For many in the reproductive rights movement, the coat hanger is more than a commonplace closet item. Activists use it to memorialize those girls and women who turned to unsafe abortions out of desperation when abortion was illegal. It transforms into shorthand for “Never again.”
Although the symbol resurfaces throughout the year, it becomes a frequent sight around the January anniversary of Roe v. Wade. As I saw coat hanger references earlier this year, I felt an odd dissonance. I knew what I was supposed to feel: outrage, sadness, and a renewed commitment to reproductive justice. Instead, though, I only felt unmoved and then unnerved. For me, and many others born after Roe, the fixation on coat hangers as the prevailing iconography of the reproductive rights movement excludes the possibility of alternatives that are more relevant to current struggles.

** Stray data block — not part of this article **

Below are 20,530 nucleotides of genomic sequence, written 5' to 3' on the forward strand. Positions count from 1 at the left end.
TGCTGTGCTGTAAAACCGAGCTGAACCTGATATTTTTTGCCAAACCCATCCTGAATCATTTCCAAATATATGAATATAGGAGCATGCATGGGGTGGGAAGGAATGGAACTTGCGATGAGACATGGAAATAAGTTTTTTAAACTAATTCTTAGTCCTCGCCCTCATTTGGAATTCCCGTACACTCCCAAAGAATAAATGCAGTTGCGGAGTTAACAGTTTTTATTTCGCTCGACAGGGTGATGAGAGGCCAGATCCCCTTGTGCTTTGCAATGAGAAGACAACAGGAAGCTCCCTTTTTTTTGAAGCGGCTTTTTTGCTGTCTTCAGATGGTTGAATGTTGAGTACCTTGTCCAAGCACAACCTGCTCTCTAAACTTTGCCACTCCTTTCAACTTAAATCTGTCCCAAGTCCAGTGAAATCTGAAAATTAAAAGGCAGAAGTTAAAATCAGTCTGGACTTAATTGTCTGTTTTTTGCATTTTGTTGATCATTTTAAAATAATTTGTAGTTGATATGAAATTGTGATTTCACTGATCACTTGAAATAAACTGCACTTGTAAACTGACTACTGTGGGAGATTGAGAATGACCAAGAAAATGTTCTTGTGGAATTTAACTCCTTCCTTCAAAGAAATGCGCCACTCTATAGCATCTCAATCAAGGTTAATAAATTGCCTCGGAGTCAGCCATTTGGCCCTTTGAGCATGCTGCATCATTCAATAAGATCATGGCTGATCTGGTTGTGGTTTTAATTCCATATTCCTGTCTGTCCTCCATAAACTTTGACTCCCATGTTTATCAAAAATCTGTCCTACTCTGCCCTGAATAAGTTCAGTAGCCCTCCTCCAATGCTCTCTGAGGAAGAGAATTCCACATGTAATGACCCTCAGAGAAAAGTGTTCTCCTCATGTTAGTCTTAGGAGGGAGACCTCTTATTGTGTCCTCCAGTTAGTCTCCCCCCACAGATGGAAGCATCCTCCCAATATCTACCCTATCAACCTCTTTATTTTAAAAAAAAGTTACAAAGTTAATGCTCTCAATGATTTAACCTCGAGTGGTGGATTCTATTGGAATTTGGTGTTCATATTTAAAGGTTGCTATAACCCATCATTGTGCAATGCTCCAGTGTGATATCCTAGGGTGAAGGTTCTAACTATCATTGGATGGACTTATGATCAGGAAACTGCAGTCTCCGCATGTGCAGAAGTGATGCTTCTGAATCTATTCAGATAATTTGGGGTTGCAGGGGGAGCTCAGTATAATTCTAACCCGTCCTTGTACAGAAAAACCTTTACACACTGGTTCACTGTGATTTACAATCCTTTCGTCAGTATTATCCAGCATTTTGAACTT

Part of my discomfort was rooted in historical quibbles; while the coat hanger is the enduring symbol of women’s determination and desperation to end pregnancies during the era of illegal abortion, the implements of pregnancy termination also included catheters, toothpicks, unnaturally long fingernails, and drugs—even well before medication abortion was an accepted practice. And as durable as the images of the coat hanger or dangerous back-alley procedure may be, not all illegal abortions were unsafe; many were performed by trained clinicians working outside the law. In addition, as part of the first post-Roe generation, I didn’t live through a time when many hospitals had so-called “dirty” wards, where they treated women suffering from botched abortions. As much I hate to admit it, the coat hanger doesn’t resonate with me or many other people my age or younger.